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Transitioning gender and sexuality in

child-adult conversations
or
The language of cisnormativity
Stina Ericsson
stina.ericsson@lnu.se
IGALA 9

Marika: why did you say daddy to
a girl
Sara:
no that
Marika: is that daddy it’s a girl
Sara:
no
Marika: yes because (x that is) do
boys have purple (so) do
boys have purple sweaters
do boys have (that nice)
no it’s a girl
Sara:
stop

Genderism (Hornscheidt 2012, Wojahn 2015)
– The structure of discrimination that re_constructs gender
Realisation

The idea that

Categorial gendering

All human beings are gendered

Binary gendering

There are two, and only two, mutually exclusive
gender categories

Cisgendering

The following are unambiguous, uniform, and stable
over time:
gender assignment, gender role, gender identity, and
gender presentation (cf. Zimman 2015)

Androgendering

Masculinity is the norm

Heterogendering

Heterosexuality is the norm

Reprogendering

Reproduction is part of what is normal

Ø Dependencies, intersections

More on cisgenderism
•  The rendering of “woman” and “man” as stable, normative,
ubiquitous (Enke 2013: 243)
•  A culture/ideology predominantly tacitly held and communicated
•  difficult to recognise, hard to understand its effects (Kennedy
2013)
Ø  How can we study expressions of cisgenderism? What can we find
out about cisgenderism through studying language/interactions?

Method and material
•  The Daddy, daddy, child project
•  Norms and changing norms surrounding family and intimate
relationships in talk between children and parents
•  Today’s Sweden: varying family forms, same-sex marriage,
reproduction technologies, etc.
•  Participants
•  13 families, incl. 23 children aged 5–8 years
•  Single mothers by choice through insemination/IVF, same-sex
and different-sex parental couples, parents living together and
not, and parents who are married and not

Method and material
•  Data collected using a purpose-designed app
•  Records audio and logs multimodal events
•  Used in the home whenever the families
wanted, and for as many times and as long as
they wished
•  Images, spoken questions and other
utterances by a character called “Moi”, and
simple animation

Questions to the material
•  Identification of instances of troubling gender identities in the
conversations
•  i.e. sequences where the interaction involves the re-assignment of
gender and/or the questioning of a particular gendering
•  or where the assignment of a particular gender is otherwise
interactionally highlighted
•  What is it that is the target of troubling/explicitly made gender?
•  What reasons are given, when such are given, for seeing something as
X? (e.g. which aspects of gender presentation)
•  How is the negotiation done?

The prevalence of gendering
•  Categorial and binary gendering are both prerequisites of
cisgendering
•  Both very common in the material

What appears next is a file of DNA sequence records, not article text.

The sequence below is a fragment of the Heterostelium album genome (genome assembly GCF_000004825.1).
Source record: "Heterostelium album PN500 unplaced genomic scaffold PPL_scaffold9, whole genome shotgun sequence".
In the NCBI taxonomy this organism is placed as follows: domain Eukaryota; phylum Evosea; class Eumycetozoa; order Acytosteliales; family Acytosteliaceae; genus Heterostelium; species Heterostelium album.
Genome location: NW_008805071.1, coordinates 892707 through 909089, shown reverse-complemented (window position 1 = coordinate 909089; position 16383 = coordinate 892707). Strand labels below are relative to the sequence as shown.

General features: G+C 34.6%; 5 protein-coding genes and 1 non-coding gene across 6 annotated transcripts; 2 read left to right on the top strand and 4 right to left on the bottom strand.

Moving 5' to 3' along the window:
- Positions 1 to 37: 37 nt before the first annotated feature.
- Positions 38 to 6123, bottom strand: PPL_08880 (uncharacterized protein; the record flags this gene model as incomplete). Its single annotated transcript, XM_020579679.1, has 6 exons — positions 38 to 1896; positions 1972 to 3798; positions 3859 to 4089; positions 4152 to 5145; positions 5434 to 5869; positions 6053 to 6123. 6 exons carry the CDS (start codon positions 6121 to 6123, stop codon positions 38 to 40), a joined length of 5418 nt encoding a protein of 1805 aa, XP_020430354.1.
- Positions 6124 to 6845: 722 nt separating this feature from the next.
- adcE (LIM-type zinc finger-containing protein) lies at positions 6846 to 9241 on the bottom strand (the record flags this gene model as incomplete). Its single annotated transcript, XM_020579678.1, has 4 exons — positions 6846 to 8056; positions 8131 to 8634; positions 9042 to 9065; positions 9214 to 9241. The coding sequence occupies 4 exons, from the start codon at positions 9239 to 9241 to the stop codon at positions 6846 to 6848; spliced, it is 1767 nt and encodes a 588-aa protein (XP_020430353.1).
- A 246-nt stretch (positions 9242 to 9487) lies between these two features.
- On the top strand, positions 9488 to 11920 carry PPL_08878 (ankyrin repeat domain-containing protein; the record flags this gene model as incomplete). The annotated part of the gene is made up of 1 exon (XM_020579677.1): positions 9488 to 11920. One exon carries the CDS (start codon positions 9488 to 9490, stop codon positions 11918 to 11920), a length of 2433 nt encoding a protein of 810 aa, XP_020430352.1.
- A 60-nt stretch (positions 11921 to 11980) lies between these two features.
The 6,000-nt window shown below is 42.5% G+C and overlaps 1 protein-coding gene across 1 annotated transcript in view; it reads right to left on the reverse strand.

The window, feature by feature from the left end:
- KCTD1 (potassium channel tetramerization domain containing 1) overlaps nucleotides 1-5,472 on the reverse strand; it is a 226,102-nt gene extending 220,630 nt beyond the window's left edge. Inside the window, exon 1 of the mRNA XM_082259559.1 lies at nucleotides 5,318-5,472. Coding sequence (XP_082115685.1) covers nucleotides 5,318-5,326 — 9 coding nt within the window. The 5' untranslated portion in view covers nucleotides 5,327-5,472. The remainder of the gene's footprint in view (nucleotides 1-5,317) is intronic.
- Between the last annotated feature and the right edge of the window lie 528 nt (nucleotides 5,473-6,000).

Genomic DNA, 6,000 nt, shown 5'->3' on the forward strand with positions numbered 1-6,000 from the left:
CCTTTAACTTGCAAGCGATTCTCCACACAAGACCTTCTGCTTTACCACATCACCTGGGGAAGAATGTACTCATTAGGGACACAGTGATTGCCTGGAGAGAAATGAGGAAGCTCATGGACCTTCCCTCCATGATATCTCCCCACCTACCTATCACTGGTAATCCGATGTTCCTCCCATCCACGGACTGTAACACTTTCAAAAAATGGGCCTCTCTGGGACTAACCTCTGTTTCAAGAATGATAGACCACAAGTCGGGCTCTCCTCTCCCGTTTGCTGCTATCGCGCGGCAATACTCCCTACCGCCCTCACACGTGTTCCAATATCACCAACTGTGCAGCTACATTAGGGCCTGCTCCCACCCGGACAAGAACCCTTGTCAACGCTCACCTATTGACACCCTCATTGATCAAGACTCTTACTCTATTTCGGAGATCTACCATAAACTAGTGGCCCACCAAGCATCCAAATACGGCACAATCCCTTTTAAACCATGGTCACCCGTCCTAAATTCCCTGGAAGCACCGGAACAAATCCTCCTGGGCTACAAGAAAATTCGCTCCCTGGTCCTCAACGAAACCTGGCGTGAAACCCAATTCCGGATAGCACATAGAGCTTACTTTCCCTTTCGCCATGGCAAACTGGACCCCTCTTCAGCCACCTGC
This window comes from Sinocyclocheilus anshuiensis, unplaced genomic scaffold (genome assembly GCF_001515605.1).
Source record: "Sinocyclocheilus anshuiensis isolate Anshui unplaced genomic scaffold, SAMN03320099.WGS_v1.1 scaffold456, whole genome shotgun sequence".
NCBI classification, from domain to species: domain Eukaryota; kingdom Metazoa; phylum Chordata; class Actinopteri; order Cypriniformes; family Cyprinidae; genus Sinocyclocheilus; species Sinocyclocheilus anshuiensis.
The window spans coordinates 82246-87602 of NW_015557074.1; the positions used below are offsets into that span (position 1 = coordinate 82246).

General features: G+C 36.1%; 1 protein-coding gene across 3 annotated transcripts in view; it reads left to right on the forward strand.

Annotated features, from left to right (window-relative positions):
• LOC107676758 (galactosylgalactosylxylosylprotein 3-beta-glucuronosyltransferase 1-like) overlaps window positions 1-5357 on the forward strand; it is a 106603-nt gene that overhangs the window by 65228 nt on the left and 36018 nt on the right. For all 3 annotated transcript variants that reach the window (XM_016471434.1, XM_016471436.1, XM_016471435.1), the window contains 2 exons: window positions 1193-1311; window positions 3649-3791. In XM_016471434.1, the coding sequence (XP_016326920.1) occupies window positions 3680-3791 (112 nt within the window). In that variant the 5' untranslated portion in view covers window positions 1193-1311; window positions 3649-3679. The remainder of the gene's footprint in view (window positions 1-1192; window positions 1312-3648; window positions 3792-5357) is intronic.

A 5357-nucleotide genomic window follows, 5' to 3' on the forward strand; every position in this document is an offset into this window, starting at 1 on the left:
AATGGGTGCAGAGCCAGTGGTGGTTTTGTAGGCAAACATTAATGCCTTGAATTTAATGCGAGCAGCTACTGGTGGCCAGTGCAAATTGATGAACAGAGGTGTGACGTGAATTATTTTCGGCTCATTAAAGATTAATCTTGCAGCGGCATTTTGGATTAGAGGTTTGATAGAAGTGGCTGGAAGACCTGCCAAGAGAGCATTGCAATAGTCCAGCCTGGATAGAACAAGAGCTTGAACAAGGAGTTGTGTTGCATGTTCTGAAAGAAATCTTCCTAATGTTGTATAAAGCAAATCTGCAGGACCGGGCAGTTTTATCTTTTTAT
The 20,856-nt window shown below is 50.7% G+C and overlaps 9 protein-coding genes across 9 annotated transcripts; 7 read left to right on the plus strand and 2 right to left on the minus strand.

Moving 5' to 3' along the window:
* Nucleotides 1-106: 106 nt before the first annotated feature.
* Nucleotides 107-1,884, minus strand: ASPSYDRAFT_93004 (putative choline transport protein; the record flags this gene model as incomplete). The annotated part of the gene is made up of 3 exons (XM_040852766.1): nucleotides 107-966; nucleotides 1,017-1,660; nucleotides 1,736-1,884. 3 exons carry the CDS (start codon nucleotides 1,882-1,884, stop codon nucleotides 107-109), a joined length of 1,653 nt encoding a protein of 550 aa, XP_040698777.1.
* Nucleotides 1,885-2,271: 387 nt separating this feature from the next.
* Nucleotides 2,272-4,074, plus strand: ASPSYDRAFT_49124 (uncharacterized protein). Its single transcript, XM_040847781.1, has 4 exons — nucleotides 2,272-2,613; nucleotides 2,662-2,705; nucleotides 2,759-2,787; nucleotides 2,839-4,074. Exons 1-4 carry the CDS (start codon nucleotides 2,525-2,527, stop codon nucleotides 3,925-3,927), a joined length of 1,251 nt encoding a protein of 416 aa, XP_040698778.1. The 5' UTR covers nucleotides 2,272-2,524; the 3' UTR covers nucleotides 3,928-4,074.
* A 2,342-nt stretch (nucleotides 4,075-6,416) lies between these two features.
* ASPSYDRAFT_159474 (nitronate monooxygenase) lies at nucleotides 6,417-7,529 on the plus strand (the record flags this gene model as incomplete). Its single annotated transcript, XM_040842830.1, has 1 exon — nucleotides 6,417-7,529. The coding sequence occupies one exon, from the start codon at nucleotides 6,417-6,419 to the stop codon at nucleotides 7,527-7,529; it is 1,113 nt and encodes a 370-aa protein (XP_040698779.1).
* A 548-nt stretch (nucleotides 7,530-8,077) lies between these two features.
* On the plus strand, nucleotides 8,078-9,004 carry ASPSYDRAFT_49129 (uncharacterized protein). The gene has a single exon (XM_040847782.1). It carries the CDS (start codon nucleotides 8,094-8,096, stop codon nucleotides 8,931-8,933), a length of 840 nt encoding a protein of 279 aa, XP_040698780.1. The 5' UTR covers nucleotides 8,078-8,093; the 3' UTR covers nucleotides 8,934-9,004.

•  “who’s that (.) is that her t- to the right”
•  “baby brother (.) baby (.) mummy: (.) daddy: grandma and
(.) grandpa”
•  Differences of opinion
•  Parent: what’s he called the first one
•  Child: but he’s a GI::RL

Explicitly not gendering
• 
• 
• 
• 

Father:
William:
Father:
William:

has that person said what that person is called
yes
what’s that person called
@@ don’t remember

•  Challenging categorial, binary and cis gendering?
•  Not gendering – linguistically marked
•  Affirms the norm

William, 7, and
father

William, 7, and
father

F: who are they
W: daddy mummy little brother him ’n’ big sister

F: I think she’s called Monika she’s called Katrin …


F: by the way I called that person Monika …
is that a girl or a boy
W: boy
F: look carefully go closer
W: it’s a girl
F: how do you know that
W: ☺because it’s got such big boobs☺

F: did it turn out wrong can- are there families that look like that
W: yeah yeah there are- no no should we go back and change it
F: there are families that look like that there are families wi- where the
parents both are girls so it’s not completely wrong but you thought it
was a boy right that’s why you took it

William, 7, and father
F: who are they
W: daddy mummy little brother him ’n’ big sister

F: I think she’s called Monika she’s called Katrin …

F: by the way I called that person Monika … is that a girl or a boy
W: boy
F: look carefully go closer
Categorial
W: it’s a girl
gendering
F: how do you know that
W: ☺because it’s got such big boobs☺

Binary
gendering

F: did it turn out wrong can- are there families that look like that
W: yeah yeah there are- no no should be go back and change it
F: there are families that look like that there are families wi- where the parents both are girls so
it’s not completely wrong but you thought it was a boy right that’s why you took it

William, 7, and father
F: who are they
W: daddy mummy little brother him ’n’ big sister

F: I think she’s called Monika she’s called Katrin …

F: by the way I called that person Monika … is that a girl or a boy
W: boy
F: look carefully go closer
W: it’s a girl
F: how do you know that
W: ☺because it’s got such big boobs☺

Heterogendering

F: did it turn out wrong can- are there families that look like that
W: yeah yeah there are- no no should be go back and change it
F: there are families that look like that there are families wi- where the parents both are girls so
it’s not completely wrong but you thought it was a boy right that’s why you took it